9. It must be expected from those who dine out with you that you’d bring out the camera. You know that’s not normal, right? LoL!! You’ve got quite the collection.

  10. And people ask me when I return from a trip, if I spent all my time eating–because that is what I talk most about. Gotta go get something to eat, now. But not ackee–I had to google it, and good grief it can be dangerous if you don’t know what you’re doing!

  11. Food is a big part of my travels as well, Vera.
    The most important thing about ackee is that it must be allowed to open naturally. If it isn’t, the toxins are not released and that can be deadly.

  12. It’s always interesting how photos of food makes us feel hungry. I can see why your husband would be embarrassed — people stare but I’ve grown to ignore them.
    Yes, it’s a memorable quote, one that I think of often, especially when I thinking of what to prepare for dinner.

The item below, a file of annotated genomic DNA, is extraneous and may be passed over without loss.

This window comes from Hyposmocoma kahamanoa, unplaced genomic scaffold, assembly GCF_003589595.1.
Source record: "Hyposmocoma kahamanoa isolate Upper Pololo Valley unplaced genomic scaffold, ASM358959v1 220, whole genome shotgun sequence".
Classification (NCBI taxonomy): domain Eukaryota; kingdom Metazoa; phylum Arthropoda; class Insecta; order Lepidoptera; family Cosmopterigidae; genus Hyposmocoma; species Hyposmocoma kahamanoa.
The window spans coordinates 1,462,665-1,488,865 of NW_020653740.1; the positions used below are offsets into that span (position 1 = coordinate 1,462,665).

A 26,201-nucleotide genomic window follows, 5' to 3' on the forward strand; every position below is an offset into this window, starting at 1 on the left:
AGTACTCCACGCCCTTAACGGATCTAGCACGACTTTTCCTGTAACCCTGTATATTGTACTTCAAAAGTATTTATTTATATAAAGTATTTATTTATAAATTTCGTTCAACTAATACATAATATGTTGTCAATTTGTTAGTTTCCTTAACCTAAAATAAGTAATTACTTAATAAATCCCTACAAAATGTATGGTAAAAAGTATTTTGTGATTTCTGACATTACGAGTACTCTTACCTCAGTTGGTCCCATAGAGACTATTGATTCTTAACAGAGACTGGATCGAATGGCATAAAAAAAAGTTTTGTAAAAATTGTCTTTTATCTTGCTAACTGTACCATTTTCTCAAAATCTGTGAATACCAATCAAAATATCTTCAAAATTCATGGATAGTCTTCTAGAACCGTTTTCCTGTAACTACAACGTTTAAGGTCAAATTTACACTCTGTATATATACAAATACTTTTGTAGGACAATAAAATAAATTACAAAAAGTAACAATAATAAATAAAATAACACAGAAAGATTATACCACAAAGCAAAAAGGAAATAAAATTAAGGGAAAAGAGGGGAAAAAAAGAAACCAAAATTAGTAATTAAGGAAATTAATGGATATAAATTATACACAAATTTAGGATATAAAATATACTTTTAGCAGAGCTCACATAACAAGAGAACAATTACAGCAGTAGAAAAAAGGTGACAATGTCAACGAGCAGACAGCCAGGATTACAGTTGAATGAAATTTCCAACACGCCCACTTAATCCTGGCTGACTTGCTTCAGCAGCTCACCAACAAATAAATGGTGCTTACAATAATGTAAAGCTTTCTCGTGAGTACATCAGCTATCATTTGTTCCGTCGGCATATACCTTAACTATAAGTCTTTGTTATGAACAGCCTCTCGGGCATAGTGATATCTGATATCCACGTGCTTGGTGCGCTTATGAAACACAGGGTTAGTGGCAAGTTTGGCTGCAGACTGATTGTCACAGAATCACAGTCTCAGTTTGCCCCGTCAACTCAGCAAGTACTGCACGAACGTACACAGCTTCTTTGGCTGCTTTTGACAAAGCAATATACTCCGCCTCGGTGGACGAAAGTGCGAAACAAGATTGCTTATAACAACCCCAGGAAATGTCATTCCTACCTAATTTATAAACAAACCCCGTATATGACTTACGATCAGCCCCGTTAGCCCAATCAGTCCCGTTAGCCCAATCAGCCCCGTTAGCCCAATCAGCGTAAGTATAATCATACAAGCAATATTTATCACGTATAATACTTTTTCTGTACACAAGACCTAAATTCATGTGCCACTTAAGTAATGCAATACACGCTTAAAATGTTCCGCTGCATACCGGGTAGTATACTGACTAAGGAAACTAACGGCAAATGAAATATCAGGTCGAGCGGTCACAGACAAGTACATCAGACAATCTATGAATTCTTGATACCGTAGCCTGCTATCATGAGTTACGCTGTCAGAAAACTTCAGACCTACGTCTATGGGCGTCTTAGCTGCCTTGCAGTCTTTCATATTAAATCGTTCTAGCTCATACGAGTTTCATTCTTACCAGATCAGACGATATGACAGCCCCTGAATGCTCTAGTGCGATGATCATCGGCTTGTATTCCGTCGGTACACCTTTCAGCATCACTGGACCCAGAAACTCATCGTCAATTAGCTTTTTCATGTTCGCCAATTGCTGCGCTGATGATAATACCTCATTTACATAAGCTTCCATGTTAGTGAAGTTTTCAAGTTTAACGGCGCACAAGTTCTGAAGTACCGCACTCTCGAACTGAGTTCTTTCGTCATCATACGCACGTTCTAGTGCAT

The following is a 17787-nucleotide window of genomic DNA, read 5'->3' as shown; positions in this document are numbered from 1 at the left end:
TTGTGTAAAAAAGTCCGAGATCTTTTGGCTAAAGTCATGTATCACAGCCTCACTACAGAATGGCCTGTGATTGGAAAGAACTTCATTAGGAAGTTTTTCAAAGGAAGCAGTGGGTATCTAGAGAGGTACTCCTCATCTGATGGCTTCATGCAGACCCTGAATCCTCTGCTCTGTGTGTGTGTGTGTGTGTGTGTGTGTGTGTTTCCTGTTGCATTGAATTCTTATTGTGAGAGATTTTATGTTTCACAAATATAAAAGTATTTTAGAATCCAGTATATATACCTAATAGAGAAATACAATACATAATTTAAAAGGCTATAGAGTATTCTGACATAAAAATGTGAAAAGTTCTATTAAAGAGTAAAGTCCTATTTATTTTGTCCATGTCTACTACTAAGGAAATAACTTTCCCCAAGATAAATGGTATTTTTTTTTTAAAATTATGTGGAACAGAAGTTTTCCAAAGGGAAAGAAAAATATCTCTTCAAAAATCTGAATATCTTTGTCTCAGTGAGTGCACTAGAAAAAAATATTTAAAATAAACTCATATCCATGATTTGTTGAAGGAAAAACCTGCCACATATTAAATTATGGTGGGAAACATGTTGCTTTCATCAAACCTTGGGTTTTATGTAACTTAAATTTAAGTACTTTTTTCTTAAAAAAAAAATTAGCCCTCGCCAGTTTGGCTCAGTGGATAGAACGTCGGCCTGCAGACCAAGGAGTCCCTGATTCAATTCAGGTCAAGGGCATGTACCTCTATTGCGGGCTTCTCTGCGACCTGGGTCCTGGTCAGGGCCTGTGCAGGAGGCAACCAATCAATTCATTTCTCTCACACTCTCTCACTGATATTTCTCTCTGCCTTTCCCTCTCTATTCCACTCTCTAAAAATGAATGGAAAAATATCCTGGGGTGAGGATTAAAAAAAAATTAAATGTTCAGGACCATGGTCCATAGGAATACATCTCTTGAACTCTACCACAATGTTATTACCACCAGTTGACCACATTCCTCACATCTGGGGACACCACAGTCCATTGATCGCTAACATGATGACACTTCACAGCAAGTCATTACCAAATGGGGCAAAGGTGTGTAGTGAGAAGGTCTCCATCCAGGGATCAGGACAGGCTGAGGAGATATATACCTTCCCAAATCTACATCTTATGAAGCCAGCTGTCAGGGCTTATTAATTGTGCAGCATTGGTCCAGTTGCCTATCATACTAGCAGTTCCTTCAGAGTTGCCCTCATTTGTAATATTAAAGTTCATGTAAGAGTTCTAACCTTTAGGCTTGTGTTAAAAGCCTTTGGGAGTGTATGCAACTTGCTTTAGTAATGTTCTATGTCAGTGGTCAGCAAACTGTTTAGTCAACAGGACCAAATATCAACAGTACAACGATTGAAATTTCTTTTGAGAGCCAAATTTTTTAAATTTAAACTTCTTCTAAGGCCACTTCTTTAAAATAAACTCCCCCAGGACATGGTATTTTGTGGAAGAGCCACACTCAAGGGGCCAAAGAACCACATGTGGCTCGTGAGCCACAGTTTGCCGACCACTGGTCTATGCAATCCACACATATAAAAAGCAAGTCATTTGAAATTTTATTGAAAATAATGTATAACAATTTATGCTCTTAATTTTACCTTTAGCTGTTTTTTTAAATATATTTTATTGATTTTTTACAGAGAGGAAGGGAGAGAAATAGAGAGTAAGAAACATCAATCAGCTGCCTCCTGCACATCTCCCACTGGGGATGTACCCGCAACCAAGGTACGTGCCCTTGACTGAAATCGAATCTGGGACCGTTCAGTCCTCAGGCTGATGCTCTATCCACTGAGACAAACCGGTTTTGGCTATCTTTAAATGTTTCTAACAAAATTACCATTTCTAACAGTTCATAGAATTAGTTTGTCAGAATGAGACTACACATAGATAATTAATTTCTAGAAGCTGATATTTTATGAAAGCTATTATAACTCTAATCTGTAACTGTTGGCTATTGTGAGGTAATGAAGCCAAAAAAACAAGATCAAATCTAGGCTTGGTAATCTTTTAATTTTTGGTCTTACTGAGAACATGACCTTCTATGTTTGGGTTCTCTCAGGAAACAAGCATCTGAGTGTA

13. The closest I’ve come to hot and cold is ice cream or sorbet and liqueur.
    I can’t remember what it’s called but it’s a lovely counterpoint to the texture of the sorbet and it’s room temperature.
    When in NYC, you have to have a sandwich at Katz Deli — the restaurant that was featured in the movie When Harry Met Sally. If you saw the movie you’ll remember the scene when what’s her name faked an orgasm. Anyway, they have double-decker sandwiches that put all other double-decker sandwiches to shame.
    My friends know me by now. If they’re embarrassed, they would have said. Hope they aren’t!

  14. The mango sorbet looks so cute! I like food photos a lot, because I think food can represent about a city’s culture and trend. You should have like a monthly or yearly food review photo post =DD !

  15. I don’t know how to pronounce that saying, but its certainly very clever. Indeed a lot of these dishes are well presented. Enough of course to make me hungry this early in the morning without breakfast 🙂 (especially the seafoods). Presentation & atmosphere are important factors to the whole dining experience. Here’s to more eating. Give me a piece of that crab claw!